There are a number of natural compounds that can help with this.

How to balance your hormones?

It’s not uncommon to see a great percentage of the population suffering from estrogen and testosterone imbalances. Many are not even aware of that. Problems can also arise from presence of specific estrogens in both blood and fatty tissues.

Synthetic hormone replacement therapy also skews estrogen levels in favor of the bad ones. As you age and come under physical and mental stress testosterone decreases and estrogen increases in ratio and higher estrogen can counteract the good effects of the remaining testosterone levels.

One big problem is alcohol consumption. As it enters the blood stream, it prevents the body from expelling estrogen from the blood.

Something as simple as grapefruit too can inhibit your liver’s ability to breakdown estrogen.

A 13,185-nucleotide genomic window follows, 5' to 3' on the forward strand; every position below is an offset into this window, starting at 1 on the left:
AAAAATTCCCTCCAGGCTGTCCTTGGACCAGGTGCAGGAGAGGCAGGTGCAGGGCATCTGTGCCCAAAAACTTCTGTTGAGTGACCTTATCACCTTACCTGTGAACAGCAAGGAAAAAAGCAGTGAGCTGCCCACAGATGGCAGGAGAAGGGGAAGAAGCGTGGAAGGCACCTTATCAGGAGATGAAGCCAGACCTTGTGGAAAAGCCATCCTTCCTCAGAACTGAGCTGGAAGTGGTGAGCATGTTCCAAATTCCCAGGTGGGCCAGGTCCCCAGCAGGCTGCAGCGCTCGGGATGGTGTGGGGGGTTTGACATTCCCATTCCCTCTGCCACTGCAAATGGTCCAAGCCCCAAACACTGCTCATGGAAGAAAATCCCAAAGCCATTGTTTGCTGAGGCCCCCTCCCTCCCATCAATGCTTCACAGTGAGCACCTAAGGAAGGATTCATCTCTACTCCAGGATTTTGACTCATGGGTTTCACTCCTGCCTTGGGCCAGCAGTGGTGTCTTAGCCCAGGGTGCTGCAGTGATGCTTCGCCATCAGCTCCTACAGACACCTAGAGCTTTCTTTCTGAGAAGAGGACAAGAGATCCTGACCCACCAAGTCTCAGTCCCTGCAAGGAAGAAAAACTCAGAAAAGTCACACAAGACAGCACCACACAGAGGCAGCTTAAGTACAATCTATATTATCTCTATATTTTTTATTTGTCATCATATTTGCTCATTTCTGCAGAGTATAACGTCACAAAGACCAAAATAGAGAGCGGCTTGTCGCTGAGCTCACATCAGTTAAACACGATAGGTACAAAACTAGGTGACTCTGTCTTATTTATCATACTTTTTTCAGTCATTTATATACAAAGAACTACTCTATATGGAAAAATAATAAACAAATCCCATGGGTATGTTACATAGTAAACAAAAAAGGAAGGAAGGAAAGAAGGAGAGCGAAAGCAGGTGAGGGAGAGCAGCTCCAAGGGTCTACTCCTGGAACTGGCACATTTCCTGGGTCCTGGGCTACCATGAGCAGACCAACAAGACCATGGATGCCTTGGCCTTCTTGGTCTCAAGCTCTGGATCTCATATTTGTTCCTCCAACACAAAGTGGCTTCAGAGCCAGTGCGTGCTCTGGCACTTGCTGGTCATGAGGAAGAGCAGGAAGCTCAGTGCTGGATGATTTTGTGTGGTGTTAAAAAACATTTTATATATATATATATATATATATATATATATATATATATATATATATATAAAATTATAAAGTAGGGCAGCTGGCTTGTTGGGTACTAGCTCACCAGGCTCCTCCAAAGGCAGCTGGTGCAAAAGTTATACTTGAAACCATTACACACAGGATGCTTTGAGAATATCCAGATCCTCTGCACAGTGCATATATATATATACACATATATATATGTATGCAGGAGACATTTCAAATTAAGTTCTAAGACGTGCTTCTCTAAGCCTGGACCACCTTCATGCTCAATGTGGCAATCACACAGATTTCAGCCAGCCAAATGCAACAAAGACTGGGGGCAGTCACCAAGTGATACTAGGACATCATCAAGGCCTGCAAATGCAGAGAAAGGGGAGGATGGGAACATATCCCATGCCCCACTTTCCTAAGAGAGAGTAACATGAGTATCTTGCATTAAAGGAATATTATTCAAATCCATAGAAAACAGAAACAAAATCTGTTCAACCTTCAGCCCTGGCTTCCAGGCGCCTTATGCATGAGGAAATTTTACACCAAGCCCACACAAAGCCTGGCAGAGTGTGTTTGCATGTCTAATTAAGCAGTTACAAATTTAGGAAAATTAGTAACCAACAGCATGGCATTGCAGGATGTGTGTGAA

So what can be done?

Fat cells due to virtue of containing large amounts of aromatase store high quantities of estrogen. Reduce body fat levels and you can reduce estrogen production. If you’re not exercising you will have to resort to supplements to cull down on estrogen.

Correct eating could be the biggest contributor to good hormone balance. Fatty fish in small amounts can release dopamine and boost testosterone levels.  Fatty fish are rich in omega 3 fatty acids and maintain heart health. I stress on small amounts because higher amounts can cause an uptick in LDL levels.